|It is an honor to share an experience of mine with everyone.
I have been working at the YMCA since I finished University and can boldly say it has made me a better person. I have worked summer camps, ran basketball and hockey programs, kitchen kids programs as well as working at an elementary school where I ran a Before and After School Program. I made my own little YMCA inside the school which furthered our connection with the community. Currently I am working as a coordinator at the Quinte West branch and I cannot begin to tell you how welcoming the families of Quinte West have been with me. It has been my pleasure to provide programs for all of the very thankful and gracious families of this great community.
This past summer Sarah Turner and I co-directed CampAbility. We ran the camp out of a high-school in Belleville although children from across the region attend. We created our own little YMCA in the facility so that like camps at the Quinte West YMCA children participated in themed days and weeks, weekly trips, swimming, games, sports and activities; the difference was at CampAbility we have the company of people with physical and developmental special needs.
The message that I would like to deliver today is about friendship and companionship. I felt privileged to be able to be a companion to every one of our participants at CampAbility – each of the relationships was special in their own way. I would like to share a story about one such friend from CampAbility: Walker.
Walker has been coming to the YMCA for 20 years; he began swimming lessons with Sandy Boyle at the Belleville Branch at 5 years old. He has been going to CampAbility since he was 9 years old. Now he is 25 years old and still going to CampAbility. Walker enjoyed the gym activities, the crafts, the trips and everything that has to do with camp, but he is NOT at camp because of the activities. He is NOT there for the crazy hair days, or wacky hat days. He loves the splash pad as much as the next guy but that is NOT why he is at camp either. Walker is at camp at 25 years of age because he loves the companionship it brings. Walker helped me make hot dogs, he helped me lead circle games, and he also set up our scavenger hunt.
Walker’s no angel however. He once played a secret admirer joke on one of the counselors. He put stickers all over another counselor’s bike helmet he even toilet papered one of the counselor’s cars! I found out later he wanted to do it to mine, but he knew I would toilet paper his chair in retaliation. Walker knows more about summer camp than I will ever know; he remembers the name of every counselor that has been there as well as directors. Walker has shared memories with me he will never forget. I know this past summer both he and I made memories that neither of us will forget.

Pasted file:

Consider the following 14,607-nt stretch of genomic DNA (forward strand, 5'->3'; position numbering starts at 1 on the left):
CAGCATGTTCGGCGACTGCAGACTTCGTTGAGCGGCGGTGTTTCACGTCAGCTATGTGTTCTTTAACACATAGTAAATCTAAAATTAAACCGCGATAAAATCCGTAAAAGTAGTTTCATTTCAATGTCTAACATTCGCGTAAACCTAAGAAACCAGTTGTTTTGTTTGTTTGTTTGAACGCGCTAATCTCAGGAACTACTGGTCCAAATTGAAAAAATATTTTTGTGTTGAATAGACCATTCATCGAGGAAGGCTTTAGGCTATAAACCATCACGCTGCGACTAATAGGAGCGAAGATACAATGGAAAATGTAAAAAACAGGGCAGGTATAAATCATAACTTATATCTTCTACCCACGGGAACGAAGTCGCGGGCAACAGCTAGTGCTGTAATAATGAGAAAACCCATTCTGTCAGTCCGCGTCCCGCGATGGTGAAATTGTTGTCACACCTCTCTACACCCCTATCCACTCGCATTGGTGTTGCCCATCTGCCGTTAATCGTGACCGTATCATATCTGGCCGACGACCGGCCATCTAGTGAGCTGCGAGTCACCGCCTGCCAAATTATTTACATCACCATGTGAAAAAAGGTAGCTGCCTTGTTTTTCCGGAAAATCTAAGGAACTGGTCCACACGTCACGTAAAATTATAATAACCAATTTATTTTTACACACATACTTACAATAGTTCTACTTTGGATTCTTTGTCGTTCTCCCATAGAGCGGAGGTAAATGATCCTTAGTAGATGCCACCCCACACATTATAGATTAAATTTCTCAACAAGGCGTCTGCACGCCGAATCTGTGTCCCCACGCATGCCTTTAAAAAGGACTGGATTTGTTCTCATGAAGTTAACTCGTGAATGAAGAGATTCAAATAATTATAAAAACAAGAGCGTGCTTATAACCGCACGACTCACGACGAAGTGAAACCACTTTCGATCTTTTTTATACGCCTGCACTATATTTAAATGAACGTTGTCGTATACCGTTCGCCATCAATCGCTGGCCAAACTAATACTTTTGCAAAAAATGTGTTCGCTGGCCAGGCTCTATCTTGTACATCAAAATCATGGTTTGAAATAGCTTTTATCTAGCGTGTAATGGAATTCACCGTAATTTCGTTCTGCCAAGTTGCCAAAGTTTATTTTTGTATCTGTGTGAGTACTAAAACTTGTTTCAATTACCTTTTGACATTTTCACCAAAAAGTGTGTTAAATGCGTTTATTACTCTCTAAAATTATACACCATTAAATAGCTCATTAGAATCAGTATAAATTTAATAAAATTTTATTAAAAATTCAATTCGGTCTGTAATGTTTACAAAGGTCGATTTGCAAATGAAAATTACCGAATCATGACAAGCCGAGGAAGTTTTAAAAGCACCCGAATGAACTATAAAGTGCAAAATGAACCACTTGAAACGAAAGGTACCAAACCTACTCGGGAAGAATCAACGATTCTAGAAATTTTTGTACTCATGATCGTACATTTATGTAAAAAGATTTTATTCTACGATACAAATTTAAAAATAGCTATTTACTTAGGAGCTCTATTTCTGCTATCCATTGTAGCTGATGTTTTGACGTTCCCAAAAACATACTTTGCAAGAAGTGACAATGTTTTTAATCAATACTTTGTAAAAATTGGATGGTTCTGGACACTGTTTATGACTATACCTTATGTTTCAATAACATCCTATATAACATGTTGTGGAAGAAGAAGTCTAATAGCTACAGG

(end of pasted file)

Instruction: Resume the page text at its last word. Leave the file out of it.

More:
I will always remember building a huge water slide with Walker for the entire camp. We found a fairly steep hill near our camp and we put a plastic tarp down it. We used 6 or 7 bottles of baby shampoo and a steady stream of water on the slide so the kids could fly down. It wasn’t only the kids that flew down the tarp. I put Walker on the tarp and slid him down the hill. He screamed the entire time. He sounded like a 6 year old girl going down but when I went down to ask him how it went; he was full of smiles and asked me to go again.
That experience is one of the many reasons, and defining moments for me about what the Y does and why I love being part of the YMCA family.
Walker, along with many of the Camp Ability campers continue to swim at the YMCA here in Quinte West so I still get to socialize with them. And it’s really interesting despite all the challenges these kids have I’ve never spoken to one of them who hasn’t told me how excited they were for next year’s CampAbility to start. Just yesterday I was asked when sign up is and camp doesn’t start for another four months!
The word companionship is defined as a pleasant association among people or a fellowship. These children cherish the companionship that goes hand-in-hand with CampAbility, as I do – it’s one of the most meaningful experiences of my life.
My goal in telling this story is to spread the word in our community about the Strong Kids Campaign. Without the fundraising effort of the Strong Kids Campaign kids who couldn’t afford to attend camp, would never have that experience. At the YMCA we subsidize kids whose families can’t afford camp fees, so even more kids in our community can have a camp experience and build relationships like the one Walker and I have- and experience the satisfaction that comes from participation, succeeding at challenges, joining in on activities, working with others to create something and learning new skills or ways to cope. But most of all have some good old-fashioned fun.
Please help spread the awareness of our Strong Kids Campaign. Hopefully you will join us on our mission to help more kids attend camp and provide an opportunity to experience the kind of friendship and companionship Walker and I developed last summer, by making your own donation. Thanks for reading my story.